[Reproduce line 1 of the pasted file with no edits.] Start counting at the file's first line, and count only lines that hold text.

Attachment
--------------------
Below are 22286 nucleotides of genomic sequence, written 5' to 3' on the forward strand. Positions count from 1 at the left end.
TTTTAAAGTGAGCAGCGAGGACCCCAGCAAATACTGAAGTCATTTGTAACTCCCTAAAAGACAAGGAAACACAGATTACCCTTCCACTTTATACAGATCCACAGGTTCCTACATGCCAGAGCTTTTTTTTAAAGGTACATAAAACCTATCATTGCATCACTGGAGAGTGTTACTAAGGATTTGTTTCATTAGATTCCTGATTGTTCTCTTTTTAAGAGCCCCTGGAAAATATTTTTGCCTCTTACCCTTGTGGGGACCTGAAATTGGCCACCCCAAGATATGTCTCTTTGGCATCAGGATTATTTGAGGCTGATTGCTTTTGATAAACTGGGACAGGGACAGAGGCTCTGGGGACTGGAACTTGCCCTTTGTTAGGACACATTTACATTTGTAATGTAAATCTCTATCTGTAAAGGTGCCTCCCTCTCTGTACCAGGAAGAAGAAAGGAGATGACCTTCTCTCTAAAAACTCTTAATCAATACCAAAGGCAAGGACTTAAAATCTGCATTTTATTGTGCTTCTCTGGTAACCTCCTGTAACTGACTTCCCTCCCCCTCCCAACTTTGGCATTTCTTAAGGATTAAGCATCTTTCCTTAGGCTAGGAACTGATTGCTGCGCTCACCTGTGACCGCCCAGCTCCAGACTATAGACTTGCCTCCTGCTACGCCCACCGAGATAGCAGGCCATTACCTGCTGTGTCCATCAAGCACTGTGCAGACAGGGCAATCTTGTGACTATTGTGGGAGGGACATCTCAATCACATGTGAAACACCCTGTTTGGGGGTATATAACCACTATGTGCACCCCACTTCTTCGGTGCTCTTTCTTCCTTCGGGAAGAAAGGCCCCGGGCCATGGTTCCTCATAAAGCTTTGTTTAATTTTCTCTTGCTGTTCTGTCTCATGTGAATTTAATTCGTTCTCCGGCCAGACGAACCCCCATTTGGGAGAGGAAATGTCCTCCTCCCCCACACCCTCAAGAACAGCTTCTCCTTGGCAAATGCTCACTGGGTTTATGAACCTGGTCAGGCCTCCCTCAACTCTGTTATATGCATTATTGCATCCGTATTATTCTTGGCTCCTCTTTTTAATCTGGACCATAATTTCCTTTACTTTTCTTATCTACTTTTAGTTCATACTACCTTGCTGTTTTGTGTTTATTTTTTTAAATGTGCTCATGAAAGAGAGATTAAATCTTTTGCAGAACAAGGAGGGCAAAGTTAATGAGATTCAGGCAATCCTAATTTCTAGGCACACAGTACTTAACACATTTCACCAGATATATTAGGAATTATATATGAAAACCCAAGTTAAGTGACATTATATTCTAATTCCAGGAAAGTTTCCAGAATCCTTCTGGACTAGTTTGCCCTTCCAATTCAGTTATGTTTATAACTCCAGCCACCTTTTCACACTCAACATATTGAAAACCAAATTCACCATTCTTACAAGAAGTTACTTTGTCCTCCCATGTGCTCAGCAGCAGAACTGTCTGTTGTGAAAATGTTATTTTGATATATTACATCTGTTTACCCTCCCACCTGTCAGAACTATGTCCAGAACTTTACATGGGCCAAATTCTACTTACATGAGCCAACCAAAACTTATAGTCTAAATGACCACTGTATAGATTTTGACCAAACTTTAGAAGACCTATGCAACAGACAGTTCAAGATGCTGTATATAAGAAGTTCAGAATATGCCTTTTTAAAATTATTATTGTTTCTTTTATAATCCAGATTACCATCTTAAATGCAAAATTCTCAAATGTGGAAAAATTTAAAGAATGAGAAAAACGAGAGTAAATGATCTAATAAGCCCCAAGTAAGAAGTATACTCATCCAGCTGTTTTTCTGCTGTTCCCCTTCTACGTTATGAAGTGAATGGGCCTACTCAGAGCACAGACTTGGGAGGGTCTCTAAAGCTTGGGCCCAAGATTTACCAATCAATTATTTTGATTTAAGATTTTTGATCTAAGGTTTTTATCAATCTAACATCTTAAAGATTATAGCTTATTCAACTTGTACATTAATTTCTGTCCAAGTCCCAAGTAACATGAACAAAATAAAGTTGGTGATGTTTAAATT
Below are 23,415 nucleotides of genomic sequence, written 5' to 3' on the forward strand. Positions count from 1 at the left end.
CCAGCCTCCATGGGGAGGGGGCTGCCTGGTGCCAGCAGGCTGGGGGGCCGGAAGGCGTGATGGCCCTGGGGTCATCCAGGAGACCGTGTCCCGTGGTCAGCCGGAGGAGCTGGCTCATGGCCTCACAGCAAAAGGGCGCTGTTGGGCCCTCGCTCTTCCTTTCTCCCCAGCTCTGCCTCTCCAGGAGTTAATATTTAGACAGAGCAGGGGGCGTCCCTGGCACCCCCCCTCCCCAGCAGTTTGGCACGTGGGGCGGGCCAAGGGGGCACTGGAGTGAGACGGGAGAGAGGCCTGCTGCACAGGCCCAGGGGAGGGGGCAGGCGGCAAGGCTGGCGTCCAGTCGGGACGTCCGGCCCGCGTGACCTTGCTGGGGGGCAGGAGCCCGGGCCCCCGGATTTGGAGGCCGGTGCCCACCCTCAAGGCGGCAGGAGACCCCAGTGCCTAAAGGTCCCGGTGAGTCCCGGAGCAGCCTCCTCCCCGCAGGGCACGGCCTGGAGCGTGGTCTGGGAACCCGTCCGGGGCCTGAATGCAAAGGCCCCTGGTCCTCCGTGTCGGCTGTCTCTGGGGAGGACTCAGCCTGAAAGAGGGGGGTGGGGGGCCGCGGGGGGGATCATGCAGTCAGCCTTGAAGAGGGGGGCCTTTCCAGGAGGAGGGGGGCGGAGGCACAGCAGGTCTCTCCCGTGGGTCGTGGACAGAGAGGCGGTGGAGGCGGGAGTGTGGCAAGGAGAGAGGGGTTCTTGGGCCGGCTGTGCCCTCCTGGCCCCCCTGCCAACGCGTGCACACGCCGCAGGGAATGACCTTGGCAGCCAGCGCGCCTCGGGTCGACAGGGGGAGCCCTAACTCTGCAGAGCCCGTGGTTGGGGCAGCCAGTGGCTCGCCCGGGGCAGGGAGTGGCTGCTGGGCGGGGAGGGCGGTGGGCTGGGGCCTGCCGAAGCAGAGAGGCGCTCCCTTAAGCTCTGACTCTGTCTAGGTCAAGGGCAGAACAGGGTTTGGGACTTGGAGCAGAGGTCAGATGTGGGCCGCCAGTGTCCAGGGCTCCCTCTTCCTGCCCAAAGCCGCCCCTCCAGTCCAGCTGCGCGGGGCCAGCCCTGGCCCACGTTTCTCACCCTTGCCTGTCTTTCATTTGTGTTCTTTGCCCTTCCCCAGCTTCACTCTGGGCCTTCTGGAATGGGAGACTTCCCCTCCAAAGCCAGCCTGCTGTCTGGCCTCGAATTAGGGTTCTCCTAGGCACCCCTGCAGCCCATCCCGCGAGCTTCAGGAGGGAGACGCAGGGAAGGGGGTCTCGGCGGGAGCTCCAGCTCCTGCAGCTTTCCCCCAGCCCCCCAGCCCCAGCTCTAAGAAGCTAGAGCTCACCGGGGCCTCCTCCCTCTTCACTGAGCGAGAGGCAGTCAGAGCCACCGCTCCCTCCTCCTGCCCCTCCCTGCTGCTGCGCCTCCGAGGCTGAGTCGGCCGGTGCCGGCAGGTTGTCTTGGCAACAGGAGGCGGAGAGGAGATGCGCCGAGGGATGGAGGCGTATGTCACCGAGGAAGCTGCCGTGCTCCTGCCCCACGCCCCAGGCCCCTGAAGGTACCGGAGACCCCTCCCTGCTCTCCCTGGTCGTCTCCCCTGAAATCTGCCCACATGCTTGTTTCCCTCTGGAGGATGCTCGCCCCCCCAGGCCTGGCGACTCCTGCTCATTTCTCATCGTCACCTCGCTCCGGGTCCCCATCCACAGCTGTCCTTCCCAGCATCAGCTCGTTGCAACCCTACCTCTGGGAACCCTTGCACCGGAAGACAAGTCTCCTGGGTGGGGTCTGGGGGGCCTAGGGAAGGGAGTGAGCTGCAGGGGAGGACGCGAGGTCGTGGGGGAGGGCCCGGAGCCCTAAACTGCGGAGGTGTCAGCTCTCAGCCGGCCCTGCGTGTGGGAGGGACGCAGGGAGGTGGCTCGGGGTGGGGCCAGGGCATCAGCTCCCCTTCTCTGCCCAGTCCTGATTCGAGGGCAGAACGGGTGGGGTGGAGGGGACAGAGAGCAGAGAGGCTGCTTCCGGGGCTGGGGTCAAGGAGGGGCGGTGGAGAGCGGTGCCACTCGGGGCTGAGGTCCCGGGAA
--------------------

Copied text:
Below are 22286 nucleotides of genomic sequence, written 5' to 3' on the forward strand. Positions count from 1 at the left end.